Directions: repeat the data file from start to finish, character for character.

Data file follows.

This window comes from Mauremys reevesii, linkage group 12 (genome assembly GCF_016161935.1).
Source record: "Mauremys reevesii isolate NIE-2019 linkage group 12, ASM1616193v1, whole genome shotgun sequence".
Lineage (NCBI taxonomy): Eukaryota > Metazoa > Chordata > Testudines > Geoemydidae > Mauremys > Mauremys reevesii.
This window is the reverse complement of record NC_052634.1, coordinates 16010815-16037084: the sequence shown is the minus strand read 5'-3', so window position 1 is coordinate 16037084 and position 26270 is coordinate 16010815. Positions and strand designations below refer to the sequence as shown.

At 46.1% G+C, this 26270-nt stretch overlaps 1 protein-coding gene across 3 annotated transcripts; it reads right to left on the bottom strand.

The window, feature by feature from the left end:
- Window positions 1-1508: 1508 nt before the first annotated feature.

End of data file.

This window comes from Mauremys reevesii, linkage group 12 (genome assembly GCF_016161935.1).
Source record: "Mauremys reevesii isolate NIE-2019 linkage group 12, ASM1616193v1, whole genome shotgun sequence".
Lineage (NCBI taxonomy): Eukaryota > Metazoa > Chordata > Testudines > Geoemydidae > Mauremys > Mauremys reevesii.
This window is the reverse complement of record NC_052634.1, coordinates 16010815-16037084: the sequence shown is the minus strand read 5'-3', so window position 1 is coordinate 16037084 and position 26270 is coordinate 16010815. Positions and strand designations below refer to the sequence as shown.

At 46.1% G+C, this 26270-nt stretch overlaps 1 protein-coding gene across 3 annotated transcripts; it reads right to left on the bottom strand.

The window, feature by feature from the left end:
- Window positions 1-1508: 1508 nt before the first annotated feature.